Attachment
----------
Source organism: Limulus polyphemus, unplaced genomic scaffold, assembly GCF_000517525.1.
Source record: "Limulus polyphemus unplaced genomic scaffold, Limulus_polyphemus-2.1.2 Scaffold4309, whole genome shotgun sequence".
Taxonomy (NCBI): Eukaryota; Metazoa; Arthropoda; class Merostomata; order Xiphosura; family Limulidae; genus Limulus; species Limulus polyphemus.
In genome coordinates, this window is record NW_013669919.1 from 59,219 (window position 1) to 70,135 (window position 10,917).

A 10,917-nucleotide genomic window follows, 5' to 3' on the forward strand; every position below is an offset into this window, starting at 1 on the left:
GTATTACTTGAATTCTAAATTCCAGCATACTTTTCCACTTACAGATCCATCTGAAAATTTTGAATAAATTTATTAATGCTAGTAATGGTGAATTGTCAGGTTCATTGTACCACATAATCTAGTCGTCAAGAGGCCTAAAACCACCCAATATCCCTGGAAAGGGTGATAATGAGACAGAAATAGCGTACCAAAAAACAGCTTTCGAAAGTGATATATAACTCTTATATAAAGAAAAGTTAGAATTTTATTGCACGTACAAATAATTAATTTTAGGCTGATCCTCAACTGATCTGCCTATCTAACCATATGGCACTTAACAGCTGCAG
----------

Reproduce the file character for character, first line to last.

Source organism: Limulus polyphemus, unplaced genomic scaffold, assembly GCF_000517525.1.
Source record: "Limulus polyphemus unplaced genomic scaffold, Limulus_polyphemus-2.1.2 Scaffold4309, whole genome shotgun sequence".
Taxonomy (NCBI): Eukaryota; Metazoa; Arthropoda; class Merostomata; order Xiphosura; family Limulidae; genus Limulus; species Limulus polyphemus.
In genome coordinates, this window is record NW_013669919.1 from 59,219 (window position 1) to 70,135 (window position 10,917).

A 10,917-nucleotide genomic window follows, 5' to 3' on the forward strand; every position below is an offset into this window, starting at 1 on the left:
GTATTACTTGAATTCTAAATTCCAGCATACTTTTCCACTTACAGATCCATCTGAAAATTTTGAATAAATTTATTAATGCTAGTAATGGTGAATTGTCAGGTTCATTGTACCACATAATCTAGTCGTCAAGAGGCCTAAAACCACCCAATATCCCTGGAAAGGGTGATAATGAGACAGAAATAGCGTACCAAAAAACAGCTTTCGAAAGTGATATATAACTCTTATATAAAGAAAAGTTAGAATTTTATTGCACGTACAAATAATTAATTTTAGGCTGATCCTCAACTGATCTGCCTATCTAACCATATGGCACTTAACAGCTGCAG